At this rate, , Rudy Giuliani, and even Fred Thompson ought to be practicing their victory speeches. Heck, maybe Alf Landon and Wendell Willkie should be warming up in that great green room in the sky.
Four Republican presidential contests this year have produced three winners, two mornings of panic on the right, and one inescapable conclusion: None of the GOP presidential contenders is anywhere close to unifying the divided and discouraged party. "The candidates all have limitations," says Peter Wehner, the former White House director of strategic initiatives for President Bush, "but their limitations are being magnified because of the state of the party."
The mornings of conservative panic came after won Iowa and won New Hampshire. Each candidate enrages elements of the Right, especially (but not exclusively) those focused on economic issues. Earlier this week, Rush Limbaugh sounded as if he needed someone to talk him off a ledge about the two men's ascent. "If either of these two guys get the nomination," Limbaugh declared, "it's going to destroy the Republican Party."
Conservative leaders exhaled Wednesday after Mitt Romney (who earlier captured the Wyoming caucus) slowed Huckabee and McCain by defeating them in Michigan. But the Right's respite is likely to be brief. That's not only because McCain or Huckabee could revive by winning in South Carolina on January 19.
The larger problem is that no Republican candidate has energized the social, economic, and foreign-policy components of the modern conservative coalition. That means that whoever wins this competition could inherit a fractured party in which at least one significant bloc of voters will be unenthusiastic, at best, about the outcome. "That's one of the biggest dangers right now for the Republican nominee," says Wehner, a senior fellow at the conservative Ethics and Public Policy Center.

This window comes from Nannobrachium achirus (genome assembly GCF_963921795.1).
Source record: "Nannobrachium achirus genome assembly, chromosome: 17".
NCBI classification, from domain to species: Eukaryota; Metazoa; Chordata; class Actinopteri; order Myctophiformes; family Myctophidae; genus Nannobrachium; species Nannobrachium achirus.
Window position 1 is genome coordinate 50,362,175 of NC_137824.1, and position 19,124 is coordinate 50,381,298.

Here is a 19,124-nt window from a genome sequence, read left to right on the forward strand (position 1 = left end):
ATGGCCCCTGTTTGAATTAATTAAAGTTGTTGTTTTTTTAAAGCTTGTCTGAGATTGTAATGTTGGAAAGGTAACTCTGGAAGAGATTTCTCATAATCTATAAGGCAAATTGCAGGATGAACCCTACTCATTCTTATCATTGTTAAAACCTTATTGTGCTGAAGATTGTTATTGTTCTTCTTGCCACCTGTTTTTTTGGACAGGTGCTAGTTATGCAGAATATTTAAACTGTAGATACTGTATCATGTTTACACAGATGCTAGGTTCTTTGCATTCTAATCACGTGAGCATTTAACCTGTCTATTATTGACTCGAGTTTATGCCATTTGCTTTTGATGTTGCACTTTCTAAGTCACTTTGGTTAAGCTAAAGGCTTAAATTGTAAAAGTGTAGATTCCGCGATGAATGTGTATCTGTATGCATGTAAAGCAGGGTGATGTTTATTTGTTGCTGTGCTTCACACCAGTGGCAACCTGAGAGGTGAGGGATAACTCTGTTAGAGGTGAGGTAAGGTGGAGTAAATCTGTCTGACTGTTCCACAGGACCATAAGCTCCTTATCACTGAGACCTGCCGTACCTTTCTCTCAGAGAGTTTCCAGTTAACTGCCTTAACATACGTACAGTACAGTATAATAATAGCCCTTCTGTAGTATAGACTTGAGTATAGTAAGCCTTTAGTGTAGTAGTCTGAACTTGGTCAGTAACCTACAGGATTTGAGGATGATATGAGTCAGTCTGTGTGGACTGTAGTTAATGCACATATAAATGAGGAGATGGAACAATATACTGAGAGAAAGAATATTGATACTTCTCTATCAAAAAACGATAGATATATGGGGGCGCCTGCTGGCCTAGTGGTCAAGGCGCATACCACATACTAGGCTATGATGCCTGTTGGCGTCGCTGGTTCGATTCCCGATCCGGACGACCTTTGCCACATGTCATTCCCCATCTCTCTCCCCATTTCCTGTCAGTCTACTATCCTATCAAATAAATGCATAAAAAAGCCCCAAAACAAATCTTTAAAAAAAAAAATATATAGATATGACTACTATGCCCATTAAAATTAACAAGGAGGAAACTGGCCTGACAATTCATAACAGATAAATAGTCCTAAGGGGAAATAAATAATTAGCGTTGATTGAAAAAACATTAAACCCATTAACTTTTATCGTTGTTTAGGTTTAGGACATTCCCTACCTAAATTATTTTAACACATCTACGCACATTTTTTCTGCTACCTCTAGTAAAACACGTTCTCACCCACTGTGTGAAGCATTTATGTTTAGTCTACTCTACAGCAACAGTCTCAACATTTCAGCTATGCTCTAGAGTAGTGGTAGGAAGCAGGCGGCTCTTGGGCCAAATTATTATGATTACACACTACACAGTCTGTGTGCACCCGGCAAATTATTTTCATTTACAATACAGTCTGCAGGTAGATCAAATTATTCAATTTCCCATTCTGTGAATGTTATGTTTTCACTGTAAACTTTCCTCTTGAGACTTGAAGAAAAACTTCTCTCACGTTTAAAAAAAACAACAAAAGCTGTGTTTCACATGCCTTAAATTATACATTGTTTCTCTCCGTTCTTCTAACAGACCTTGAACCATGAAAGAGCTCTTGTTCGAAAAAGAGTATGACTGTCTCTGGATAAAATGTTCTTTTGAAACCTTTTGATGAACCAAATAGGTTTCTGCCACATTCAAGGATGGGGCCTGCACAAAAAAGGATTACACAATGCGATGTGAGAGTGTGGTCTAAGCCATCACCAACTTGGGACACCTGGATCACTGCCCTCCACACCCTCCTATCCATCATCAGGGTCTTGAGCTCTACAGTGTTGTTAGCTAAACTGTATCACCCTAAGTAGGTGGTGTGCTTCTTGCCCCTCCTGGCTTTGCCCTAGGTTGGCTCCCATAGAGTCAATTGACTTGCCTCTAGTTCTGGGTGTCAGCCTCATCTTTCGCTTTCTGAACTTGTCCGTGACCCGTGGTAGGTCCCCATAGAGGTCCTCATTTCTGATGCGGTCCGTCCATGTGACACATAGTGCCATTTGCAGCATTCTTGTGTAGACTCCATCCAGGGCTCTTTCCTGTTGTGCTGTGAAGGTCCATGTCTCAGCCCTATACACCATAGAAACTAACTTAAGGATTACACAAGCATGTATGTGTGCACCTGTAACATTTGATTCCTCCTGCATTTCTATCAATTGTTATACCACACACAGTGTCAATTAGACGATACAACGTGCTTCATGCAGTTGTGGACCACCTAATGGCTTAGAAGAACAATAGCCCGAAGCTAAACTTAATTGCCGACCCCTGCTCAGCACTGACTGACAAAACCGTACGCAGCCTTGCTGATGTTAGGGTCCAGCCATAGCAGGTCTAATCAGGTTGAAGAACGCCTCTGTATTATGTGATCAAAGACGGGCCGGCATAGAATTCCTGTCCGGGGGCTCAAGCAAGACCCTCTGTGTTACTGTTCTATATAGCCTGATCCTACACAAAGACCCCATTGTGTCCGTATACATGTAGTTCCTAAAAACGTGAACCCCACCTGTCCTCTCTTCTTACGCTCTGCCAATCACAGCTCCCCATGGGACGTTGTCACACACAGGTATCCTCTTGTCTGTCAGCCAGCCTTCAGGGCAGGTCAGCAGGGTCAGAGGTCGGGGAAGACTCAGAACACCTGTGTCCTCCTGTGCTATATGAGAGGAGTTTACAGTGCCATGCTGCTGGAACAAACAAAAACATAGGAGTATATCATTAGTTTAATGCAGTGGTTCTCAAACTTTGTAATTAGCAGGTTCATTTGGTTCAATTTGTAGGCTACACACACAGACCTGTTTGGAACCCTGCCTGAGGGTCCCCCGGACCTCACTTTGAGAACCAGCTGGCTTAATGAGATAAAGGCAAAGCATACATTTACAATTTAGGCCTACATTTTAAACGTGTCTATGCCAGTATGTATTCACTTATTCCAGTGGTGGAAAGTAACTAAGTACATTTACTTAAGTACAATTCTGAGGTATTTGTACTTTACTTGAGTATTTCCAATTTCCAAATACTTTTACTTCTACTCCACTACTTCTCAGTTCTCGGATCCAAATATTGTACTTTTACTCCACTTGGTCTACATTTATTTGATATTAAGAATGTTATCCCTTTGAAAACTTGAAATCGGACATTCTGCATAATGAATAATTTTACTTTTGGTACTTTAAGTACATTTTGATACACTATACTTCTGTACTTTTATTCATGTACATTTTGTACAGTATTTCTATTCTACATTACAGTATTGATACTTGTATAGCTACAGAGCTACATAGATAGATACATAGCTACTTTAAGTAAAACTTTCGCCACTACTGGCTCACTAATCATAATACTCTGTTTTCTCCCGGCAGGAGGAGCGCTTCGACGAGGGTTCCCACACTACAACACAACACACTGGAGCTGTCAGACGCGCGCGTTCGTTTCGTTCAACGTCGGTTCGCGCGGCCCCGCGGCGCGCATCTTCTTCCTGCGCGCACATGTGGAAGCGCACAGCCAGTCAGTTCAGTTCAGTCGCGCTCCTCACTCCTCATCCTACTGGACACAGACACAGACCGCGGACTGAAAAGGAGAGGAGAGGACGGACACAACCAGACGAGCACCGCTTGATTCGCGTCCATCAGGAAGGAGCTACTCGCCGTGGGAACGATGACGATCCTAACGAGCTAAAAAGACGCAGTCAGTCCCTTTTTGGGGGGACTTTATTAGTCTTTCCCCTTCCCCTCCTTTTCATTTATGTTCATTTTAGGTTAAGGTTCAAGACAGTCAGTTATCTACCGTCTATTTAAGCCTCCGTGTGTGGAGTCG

So far, the Republican race has highlighted the candidates' vulnerabilities more than their strengths. Giuliani always faced hostility from social conservatives, but he initially ran well among moderates and voters who were focused on national security. A succession of Giuliani stumbles through the fall, though, allowed McCain to capture most of that terrain, pushing the New Yorker to the edge of elimination in Florida later this month.
Of course, the senator from Arizona still faces his own hurdles. As in 2000, McCain carried independents and moderates in New Hampshire and Michigan this month. But in both states he struggled among Republicans and, especially, conservatives -- again, just as in 2000.
In Michigan, conservative Republicans preferred Romney over McCain by 2-to-1, the exit poll found. Those results demonstrated that for all of McCain's appeal to national security hawks, he hasn't erased entrenched resistance from tax-cutters, immigration hard-liners, and assorted other conservative leaders who were antagonized by his willingness to compromise with Democrats on issues from campaign finance reform to judicial nominations.
Huckabee seems trapped in an even more confining niche. While he has run well among evangelical Christians, he attracted just single-digit support from Michigan and New Hampshire voters who did not consider themselves born-again. With his comments in Michigan about amending "the Constitution so it's in God's standards," Huckabee seems determined to define himself ever more narrowly as an identity-politics candidate for Christians.
Fred Thompson fans once hoped his appeal could span the party, but even with some stirring in South Carolina, his expiration date may be approaching. That leaves Romney as the contender with probably the best chance of mollifying all of the party's major elements.
In these first contests, Romney has attracted broader support than any other candidate among Republicans and independents, moderates and conservatives. His support, though, has shown more breadth than depth, and he, too, faces resistance -- from evangelicals uneasy about his Mormon faith and from an assortment of conservatives skeptical about his convictions after he set a more moderate course as Massachusetts governor. And although Romney appears best positioned to unite the broadest range of Republicans, polls show that as a potential nominee he lags with independents -- possibly because of his gyrations on so many issues.
With the race so mercilessly revealing the limitations of all the contenders, can it be long before some leading Republicans start asking if the party has anyone else back there on the shelf?